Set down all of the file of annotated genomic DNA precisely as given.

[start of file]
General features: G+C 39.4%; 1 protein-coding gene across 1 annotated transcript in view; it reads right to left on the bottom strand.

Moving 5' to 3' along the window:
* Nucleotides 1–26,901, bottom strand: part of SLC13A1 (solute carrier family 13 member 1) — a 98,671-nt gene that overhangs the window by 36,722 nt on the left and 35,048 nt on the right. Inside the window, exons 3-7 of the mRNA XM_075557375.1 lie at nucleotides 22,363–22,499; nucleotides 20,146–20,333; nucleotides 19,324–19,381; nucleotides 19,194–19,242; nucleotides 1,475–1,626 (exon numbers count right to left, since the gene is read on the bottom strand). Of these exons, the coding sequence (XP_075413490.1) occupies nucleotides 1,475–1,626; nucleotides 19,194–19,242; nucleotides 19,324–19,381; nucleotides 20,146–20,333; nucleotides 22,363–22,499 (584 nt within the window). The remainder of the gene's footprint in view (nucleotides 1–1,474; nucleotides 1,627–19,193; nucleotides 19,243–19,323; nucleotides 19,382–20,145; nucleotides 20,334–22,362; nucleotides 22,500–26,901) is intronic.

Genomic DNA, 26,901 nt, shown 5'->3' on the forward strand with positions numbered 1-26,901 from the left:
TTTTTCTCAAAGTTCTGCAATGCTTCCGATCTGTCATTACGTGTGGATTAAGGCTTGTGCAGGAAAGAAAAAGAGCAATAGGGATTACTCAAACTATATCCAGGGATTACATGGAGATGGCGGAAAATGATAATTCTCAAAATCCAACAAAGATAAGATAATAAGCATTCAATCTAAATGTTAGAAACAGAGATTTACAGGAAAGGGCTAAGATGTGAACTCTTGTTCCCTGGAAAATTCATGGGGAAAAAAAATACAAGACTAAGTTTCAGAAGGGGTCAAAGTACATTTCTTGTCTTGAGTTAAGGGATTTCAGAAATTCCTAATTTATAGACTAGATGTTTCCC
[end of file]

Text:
General features: G+C 39.4%; 1 protein-coding gene across 1 annotated transcript in view; it reads right to left on the bottom strand.

Moving 5' to 3' along the window:
* Nucleotides 1–26,901, bottom strand: part of SLC13A1 (solute carrier family 13 member 1) — a 98,671-nt gene that overhangs the window by 36,722 nt on the left and 35,048 nt on the right. Inside the window, exons 3-7 of the mRNA XM_075557375.1 lie at nucleotides 22,363–22,499; nucleotides 20,146–20,333; nucleotides 19,324–19,381; nucleotides 19,194–19,242; nucleotides 1,475–1,626 (exon numbers count right to left, since the gene is read on the bottom strand). Of these exons, the coding sequence (XP_075413490.1) occupies nucleotides 1,475–1,626; nucleotides 19,194–19,242; nucleotides 19,324–19,381; nucleotides 20,146–20,333; nucleotides 22,363–22,499 (584 nt within the window). The remainder of the gene's footprint in view (nucleotides 1–1,474; nucleotides 1,627–19,193; nucleotides 19,243–19,323; nucleotides 19,382–20,145; nucleotides 20,334–22,362; nucleotides 22,500–26,901) is intronic.

Genomic DNA, 26,901 nt, shown 5'->3' on the forward strand with positions numbered 1-26,901 from the left:
TTTTTCTCAAAGTTCTGCAATGCTTCCGATCTGTCATTACGTGTGGATTAAGGCTTGTGCAGGAAAGAAAAAGAGCAATAGGGATTACTCAAACTATATCCAGGGATTACATGGAGATGGCGGAAAATGATAATTCTCAAAATCCAACAAAGATAAGATAATAAGCATTCAATCTAAATGTTAGAAACAGAGATTTACAGGAAAGGGCTAAGATGTGAACTCTTGTTCCCTGGAAAATTCATGGGGAAAAAAAATACAAGACTAAGTTTCAGAAGGGGTCAAAGTACATTTCTTGTCTTGAGTTAAGGGATTTCAGAAATTCCTAATTTATAGACTAGATGTTTCCC